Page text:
Hosted by Lewis and produced by longtime friend Blake Howard, Podcats — much like the film it’s discussing — is far smarter than you’d expect it to be. Each episode is heavily researched and scripted, and wrapped in a sound design that would make Radiolab proud.
Lewis travels to the family home of Archie Comics creator Bob Montana, and interviews his daughter on the enduring legacy of Archie Comics.
She also interviews the writer-director team of Pussycats — Harry Elfont and Deborah Kaplan — who bring along the star of the film, Rachel Leigh Cook, as a surprise guest. This discussion threads through the series, as the trio discuss the difficult pre-production, the fun on set, and their shared heartbreak at the terrible reception of the film.
And then there’s the music, which features a mix of nineties pop icons and indie darlings; from Beyonce (who was almost cast as the singing voice of Josie), to Kay Hanley of Letters to Cleo (who did actually sing for the movie).
And while Lewis treats each interview as a serious work of journalism, she’s constantly happy to interrupt herself to let you know she’s in fan girl heaven, meeting her idols. It’s this tone that makes the series so joyful for fans of the movie.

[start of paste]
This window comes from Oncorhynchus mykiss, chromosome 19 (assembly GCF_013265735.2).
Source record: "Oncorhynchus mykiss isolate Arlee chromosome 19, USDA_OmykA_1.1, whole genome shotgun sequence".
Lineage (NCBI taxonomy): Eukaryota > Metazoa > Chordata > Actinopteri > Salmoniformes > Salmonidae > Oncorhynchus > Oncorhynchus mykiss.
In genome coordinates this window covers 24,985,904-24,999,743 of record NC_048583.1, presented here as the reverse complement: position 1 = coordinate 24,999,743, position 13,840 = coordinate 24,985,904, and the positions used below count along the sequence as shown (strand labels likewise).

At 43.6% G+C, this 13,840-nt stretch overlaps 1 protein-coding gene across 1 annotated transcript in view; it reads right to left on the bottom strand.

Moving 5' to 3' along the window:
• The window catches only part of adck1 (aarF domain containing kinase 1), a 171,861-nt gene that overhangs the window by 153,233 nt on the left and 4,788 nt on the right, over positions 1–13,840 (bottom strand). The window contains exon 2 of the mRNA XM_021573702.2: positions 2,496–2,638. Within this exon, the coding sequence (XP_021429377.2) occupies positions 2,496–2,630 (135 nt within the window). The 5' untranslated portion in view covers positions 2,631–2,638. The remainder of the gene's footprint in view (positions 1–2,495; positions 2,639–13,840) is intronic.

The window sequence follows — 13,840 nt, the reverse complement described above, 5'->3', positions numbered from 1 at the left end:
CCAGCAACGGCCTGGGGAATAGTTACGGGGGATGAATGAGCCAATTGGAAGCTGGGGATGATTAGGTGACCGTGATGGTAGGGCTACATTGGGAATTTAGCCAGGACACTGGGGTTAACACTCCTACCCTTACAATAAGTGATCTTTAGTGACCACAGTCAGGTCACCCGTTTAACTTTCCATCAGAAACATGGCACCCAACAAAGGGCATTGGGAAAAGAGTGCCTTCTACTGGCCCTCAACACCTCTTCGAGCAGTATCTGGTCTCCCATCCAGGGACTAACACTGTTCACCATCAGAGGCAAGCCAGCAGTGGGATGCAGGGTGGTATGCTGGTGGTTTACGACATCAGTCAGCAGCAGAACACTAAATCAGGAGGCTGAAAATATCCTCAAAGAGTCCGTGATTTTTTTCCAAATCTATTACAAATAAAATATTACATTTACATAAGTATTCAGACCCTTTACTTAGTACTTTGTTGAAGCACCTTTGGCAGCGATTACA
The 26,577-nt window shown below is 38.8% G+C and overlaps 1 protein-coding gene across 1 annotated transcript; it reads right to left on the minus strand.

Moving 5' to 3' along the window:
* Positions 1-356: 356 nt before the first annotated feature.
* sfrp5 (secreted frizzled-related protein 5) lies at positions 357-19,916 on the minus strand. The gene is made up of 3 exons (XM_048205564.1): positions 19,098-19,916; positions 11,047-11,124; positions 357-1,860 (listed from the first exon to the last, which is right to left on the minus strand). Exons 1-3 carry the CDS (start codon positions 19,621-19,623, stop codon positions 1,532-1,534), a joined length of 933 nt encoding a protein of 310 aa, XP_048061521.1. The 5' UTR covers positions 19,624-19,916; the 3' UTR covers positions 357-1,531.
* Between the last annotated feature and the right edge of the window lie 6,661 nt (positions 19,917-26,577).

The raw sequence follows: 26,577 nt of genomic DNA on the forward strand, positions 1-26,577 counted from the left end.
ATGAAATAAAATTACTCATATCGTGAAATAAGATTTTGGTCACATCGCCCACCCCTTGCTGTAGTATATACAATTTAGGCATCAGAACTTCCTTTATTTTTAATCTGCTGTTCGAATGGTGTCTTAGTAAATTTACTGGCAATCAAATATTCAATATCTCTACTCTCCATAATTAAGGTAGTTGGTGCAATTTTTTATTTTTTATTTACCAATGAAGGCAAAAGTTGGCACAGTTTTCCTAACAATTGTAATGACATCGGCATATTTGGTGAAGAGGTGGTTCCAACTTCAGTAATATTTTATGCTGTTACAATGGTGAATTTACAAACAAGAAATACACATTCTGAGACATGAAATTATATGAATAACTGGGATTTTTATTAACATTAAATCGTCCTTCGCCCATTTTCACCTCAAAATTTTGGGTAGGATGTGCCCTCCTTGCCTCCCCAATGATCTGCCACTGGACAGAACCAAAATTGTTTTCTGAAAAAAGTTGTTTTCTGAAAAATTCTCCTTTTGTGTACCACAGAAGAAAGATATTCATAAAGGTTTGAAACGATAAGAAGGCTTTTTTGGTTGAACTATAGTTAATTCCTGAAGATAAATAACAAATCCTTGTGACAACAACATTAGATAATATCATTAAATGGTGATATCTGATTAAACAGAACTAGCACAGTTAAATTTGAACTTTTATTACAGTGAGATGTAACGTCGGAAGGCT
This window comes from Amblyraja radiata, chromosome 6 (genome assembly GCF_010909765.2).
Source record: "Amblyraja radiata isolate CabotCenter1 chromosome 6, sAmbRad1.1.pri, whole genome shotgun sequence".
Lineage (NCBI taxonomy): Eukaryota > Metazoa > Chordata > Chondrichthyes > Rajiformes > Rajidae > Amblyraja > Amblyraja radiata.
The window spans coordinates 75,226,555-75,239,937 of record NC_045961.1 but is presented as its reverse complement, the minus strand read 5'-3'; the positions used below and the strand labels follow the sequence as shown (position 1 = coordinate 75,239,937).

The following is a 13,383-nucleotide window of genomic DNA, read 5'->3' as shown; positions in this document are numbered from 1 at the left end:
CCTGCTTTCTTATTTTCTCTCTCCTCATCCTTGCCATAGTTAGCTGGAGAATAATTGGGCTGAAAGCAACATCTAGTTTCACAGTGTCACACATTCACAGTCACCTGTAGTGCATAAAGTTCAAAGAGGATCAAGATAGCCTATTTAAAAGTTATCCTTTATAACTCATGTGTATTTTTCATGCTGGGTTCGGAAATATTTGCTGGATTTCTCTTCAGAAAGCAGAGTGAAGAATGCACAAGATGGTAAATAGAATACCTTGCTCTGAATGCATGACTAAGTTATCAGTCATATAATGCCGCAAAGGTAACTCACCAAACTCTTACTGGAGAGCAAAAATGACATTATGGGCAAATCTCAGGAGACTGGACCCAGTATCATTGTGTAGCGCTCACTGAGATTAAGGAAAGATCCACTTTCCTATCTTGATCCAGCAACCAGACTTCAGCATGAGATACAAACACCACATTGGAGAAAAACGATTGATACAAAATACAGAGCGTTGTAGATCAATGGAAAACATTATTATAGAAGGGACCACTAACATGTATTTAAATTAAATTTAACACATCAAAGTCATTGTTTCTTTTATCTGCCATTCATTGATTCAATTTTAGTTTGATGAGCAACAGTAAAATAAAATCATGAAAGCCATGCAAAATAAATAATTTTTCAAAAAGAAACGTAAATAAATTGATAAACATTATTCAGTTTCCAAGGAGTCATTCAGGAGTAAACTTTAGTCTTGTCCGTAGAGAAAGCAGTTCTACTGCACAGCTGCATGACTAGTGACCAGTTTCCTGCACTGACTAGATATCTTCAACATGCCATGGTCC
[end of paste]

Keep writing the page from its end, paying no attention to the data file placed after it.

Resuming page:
Like the previously covered podcast Wind of Change, Josie and Podcats globetrotting narrative is a wonderful escape from our current situation, and a loving look back to a movie that has earned its place as a nineties classic.
“Oftentimes things that are considered overly female get overlooked and are not [taken] seriously,” said Lewis.
“And Josie and the Pussycats is pink and it’s glittery or they’re wearing leopard print bikini tops, but the central message of the film is this really biting, smart analysis of consumerism and capitalist culture, and how the things that we consume are fed to us. It is really clever and is something that lives on.”